With Health Care Reform, Will Doctors Start to Turn Patients Away?

The original concept was that the nationalized health care plan being proposed by President Obama would lower the amount of visits made to hospital emergency rooms each day given that those who seek emergency room care for routine health care issues would now have the medical insurance coverage that they require to schedule regular doctor visits.  Taking a look at the bigger picture however, uncovers a scary concept and the new health care plan might actually cause an increase in the amount of non-emergency, emergency room visits each day.
A closer look at the current health care structure actually shows that those individuals without medical insurance, throughout the United States, in fact take advantage of the emergency room less frequently than those patients who are presently on Medicare and Medicaid, and the leading basis is that Medicare and Medicaid pay very little to providers for the care that the dispense to these patients and as a result doctor’s are more apt to turn them away at the office.  This leaves them with no alternative but to head to the ER in search of standard care.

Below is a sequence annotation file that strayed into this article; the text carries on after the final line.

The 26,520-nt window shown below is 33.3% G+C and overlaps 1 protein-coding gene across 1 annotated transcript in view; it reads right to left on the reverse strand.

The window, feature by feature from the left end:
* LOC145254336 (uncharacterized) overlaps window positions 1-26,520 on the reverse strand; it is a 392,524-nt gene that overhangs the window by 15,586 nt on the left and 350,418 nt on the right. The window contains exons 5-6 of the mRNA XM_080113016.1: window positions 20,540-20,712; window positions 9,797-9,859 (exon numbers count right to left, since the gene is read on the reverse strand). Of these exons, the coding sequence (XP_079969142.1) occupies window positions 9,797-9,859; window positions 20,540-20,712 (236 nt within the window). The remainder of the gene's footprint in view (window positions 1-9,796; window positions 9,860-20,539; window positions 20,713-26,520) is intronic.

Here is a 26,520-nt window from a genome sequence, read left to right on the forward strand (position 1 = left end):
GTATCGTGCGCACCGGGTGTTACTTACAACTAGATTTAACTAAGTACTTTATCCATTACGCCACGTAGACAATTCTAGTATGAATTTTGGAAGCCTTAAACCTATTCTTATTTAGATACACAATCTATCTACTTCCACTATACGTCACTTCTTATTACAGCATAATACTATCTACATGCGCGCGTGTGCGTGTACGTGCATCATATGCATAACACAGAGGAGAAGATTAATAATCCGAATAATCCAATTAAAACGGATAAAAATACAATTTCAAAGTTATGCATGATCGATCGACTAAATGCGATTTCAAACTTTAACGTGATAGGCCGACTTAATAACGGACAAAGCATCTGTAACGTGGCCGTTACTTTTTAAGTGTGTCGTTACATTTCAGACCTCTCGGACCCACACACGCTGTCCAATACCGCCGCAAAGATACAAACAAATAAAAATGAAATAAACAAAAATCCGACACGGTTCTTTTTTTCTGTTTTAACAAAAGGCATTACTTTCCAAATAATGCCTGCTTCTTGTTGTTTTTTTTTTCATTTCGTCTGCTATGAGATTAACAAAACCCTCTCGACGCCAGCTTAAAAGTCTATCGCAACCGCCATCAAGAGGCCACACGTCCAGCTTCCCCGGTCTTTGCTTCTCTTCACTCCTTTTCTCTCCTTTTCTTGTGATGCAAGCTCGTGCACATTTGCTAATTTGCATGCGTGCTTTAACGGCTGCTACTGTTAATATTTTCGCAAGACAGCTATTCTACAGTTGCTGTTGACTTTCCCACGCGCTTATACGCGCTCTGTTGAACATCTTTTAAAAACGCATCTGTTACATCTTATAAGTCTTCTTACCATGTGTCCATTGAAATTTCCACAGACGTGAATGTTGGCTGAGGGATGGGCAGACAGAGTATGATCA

Under the proposed plan a lot of of individuals who are living devoid of insurance would be covered under Medicaid or some subdivision of this branch of the health care system and because of this they would also be discriminated against when trying to visit a health care professional in his/her office.  This will inevitably increase the number of individuals being attended to in the nation’s emergency rooms. 
A closer look at the proposal provides more reason for concern as it gives no approach to raise the number of providers, while it vastly promises to increase the number of patients in the system.  This will lead to doctor’s offices being too booked and turning away patients that require care and these individuals will need to also turn to the Hospital doctors as their chief treatment physicians.
Overall, although the health care reform does cause a few to hope, there are definitely a few shortcomings in the plan.  As medical doctors become over booked they will most likely become selective attempting to serve those patients with the top insurance plans first, and thus leaving the remainder left behind.  This gives rise to the question: Is there genuinely any hope for bettering the health care system in this country?

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